Older people are often stereotyped as useless or non-contributing members of society, but not only is the ableist and dismissive, it’s simply reflective of a society that sees value as directly tied to productivity that shows up in a very particular way (are you making money? Are you able and willing to withstand discomfort and contort yourself to fit our standards?)
As Becca Levy puts it: “In American society, old age is presented as something to be feared and avoided. Aging individuals are portrayed as fragile, forgetful, and a burden on society. The elderly are marginalized, ignored, and “put out to pasture.” This seems to be the attitude that we take with chronic illness, disability, or any form of aging or nontraditional body types as well.
It’s also been shown through research that many health problems formerly considered to be entirely due to the aging process, such as dementia, are actually due to negative beliefs about aging and old age that dominate in our culture.One study even showed that those that had positive beliefs about aging had a 43.6% lower risk of developing dementia over the course of 4 years compared to those that had negative beliefs related to aging.

People who held favorable attitudes about aging enjoyed better memory benefits, were more likely to recover from severe disability, had lower stress levels, and even lived an average of 7.5 years longer. Maybe aging isn’t actually the problem–maybe it’s actually the beliefs that our society has about aging!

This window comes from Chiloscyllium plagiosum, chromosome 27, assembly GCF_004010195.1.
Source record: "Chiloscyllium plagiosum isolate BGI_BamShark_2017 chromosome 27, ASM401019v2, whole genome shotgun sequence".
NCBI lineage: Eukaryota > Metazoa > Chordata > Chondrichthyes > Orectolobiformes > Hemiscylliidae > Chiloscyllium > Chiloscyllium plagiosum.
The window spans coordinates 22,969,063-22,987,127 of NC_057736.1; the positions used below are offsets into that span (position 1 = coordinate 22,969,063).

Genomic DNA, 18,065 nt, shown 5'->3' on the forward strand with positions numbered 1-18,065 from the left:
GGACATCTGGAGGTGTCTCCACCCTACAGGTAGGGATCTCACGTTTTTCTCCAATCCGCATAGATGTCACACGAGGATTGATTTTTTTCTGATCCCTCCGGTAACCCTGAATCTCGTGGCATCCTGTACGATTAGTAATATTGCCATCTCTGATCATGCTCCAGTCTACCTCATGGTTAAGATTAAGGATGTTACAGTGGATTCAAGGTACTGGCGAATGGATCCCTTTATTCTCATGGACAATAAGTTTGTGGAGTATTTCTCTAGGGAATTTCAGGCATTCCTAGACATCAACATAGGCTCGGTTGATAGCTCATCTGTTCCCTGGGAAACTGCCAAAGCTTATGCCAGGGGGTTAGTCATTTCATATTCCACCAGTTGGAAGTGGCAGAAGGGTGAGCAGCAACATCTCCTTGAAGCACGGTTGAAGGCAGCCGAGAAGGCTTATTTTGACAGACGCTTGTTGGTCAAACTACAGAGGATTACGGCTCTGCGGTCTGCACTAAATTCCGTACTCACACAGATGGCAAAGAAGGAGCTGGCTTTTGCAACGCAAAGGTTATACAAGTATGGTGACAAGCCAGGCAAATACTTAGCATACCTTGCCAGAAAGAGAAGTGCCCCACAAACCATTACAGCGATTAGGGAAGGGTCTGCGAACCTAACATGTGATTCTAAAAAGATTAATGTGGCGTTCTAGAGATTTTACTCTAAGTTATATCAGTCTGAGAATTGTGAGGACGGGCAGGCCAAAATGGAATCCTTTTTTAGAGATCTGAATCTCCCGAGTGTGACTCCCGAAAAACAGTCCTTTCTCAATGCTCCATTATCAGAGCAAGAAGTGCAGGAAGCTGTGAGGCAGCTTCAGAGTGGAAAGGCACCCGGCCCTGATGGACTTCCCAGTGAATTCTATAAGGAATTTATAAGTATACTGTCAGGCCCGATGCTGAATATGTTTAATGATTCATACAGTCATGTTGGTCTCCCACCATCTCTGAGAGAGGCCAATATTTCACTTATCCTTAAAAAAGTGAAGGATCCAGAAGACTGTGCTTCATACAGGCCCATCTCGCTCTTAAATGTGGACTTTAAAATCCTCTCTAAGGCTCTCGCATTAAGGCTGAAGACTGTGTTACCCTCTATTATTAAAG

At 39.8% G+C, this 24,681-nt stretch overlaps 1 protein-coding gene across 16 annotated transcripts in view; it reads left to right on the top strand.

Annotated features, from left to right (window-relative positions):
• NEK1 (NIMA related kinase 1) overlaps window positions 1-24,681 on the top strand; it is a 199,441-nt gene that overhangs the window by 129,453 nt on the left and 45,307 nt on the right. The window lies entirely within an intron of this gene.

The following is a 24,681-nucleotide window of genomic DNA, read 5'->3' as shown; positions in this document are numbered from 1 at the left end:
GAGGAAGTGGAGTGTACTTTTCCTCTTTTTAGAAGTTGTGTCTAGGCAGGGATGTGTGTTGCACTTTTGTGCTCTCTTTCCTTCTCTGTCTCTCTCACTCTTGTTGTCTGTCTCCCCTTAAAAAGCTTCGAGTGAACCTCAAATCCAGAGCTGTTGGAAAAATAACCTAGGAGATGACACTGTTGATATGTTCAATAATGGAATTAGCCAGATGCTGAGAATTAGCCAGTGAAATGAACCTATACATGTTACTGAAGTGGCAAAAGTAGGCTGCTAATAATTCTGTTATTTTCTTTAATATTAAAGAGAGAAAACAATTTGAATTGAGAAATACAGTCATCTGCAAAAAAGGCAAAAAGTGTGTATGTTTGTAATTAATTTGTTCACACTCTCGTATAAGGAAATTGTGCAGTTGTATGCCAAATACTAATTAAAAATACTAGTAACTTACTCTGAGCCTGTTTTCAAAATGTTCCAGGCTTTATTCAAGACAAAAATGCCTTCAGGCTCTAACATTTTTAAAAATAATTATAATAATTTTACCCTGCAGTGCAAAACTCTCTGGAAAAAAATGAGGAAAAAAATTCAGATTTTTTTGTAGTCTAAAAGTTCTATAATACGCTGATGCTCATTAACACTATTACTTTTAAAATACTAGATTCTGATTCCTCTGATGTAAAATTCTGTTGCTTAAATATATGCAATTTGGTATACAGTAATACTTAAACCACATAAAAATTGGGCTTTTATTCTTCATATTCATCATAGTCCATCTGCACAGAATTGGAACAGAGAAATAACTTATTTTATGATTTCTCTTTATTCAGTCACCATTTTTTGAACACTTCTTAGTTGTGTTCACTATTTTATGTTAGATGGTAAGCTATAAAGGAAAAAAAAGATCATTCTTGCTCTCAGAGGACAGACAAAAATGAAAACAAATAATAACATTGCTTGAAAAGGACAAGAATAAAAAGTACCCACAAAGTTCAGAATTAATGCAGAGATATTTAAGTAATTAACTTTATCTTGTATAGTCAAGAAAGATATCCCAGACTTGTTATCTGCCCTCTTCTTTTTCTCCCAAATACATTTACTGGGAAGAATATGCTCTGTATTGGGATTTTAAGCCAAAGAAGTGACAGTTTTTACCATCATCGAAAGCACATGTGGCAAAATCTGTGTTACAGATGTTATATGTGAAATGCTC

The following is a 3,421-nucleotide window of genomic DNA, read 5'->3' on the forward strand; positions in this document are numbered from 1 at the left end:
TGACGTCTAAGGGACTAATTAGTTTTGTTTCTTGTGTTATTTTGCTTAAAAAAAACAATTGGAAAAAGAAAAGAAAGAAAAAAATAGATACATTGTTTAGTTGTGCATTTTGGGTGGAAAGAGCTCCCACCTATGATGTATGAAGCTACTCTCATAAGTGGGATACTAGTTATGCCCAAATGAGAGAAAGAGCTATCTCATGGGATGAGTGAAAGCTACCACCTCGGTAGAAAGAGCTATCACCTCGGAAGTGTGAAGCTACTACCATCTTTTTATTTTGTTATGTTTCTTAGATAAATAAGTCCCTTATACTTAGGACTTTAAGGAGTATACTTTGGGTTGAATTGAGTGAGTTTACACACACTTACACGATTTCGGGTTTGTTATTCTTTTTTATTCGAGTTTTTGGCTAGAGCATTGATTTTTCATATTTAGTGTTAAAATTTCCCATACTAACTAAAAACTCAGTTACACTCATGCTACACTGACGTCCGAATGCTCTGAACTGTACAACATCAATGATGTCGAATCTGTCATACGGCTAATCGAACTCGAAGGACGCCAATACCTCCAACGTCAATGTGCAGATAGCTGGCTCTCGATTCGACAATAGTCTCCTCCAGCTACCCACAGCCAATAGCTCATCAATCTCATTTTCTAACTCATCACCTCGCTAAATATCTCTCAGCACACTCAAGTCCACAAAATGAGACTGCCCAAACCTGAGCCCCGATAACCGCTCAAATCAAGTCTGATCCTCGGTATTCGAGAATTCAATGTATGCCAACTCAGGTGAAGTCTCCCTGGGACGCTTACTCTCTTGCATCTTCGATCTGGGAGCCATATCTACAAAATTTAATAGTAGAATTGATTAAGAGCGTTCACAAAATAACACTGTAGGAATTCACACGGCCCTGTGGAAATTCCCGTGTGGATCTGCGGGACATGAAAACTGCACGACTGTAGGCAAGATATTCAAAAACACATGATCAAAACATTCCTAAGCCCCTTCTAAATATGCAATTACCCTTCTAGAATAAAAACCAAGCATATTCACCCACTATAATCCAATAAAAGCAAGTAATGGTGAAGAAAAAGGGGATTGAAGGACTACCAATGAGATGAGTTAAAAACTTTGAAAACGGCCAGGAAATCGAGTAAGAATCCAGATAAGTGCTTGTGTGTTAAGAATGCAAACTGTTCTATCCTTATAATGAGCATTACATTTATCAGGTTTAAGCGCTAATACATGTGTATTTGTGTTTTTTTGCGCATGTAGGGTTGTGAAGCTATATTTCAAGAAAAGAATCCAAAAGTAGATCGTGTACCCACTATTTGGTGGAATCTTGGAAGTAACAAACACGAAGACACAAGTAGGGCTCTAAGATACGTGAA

And this is great news: because we have control over how we want to view our relationship with ourselves, our bodies, and our aging process.

Ready to take the next step towards cultivating a positive relationship with yourself and embracing body neutrality? I’m here to support you on your journey. Whether you’re struggling with body image issues, age-related concerns, or simply seeking guidance on self-acceptance, I’m here to help. Contact me today to schedule a confidential therapy session and start prioritizing your mental and emotional well-being.

This Chair Rocks: A Manifesto Against Ageism by Ashton Applewhite
Breaking the Age Code: How Your Beliefs About Aging Determine How Long You and Well You Live by Becca Levy, PhD
National Library of Medicine Study: Positive age beliefs protect against dementia even among elders with high-risk gene (2018)

Additional Resources:
Ageism Unmasked: Exploring Age Bias and How to End It by Tracey Gendron, PhD
Agewise: Fighting the New Ageism in America by Margaret Morganroth Gullette
Women Rowing North: Navigating Life’s Currents and Flourishing as We Age By Mary Pipher
The Way Out: A Revolutionary, Scientifically Proven Approach to Healing Chronic Pain By Alan Gorden, LCSW, Founder and Director of the Pain Psychology Center with Alon Ziv.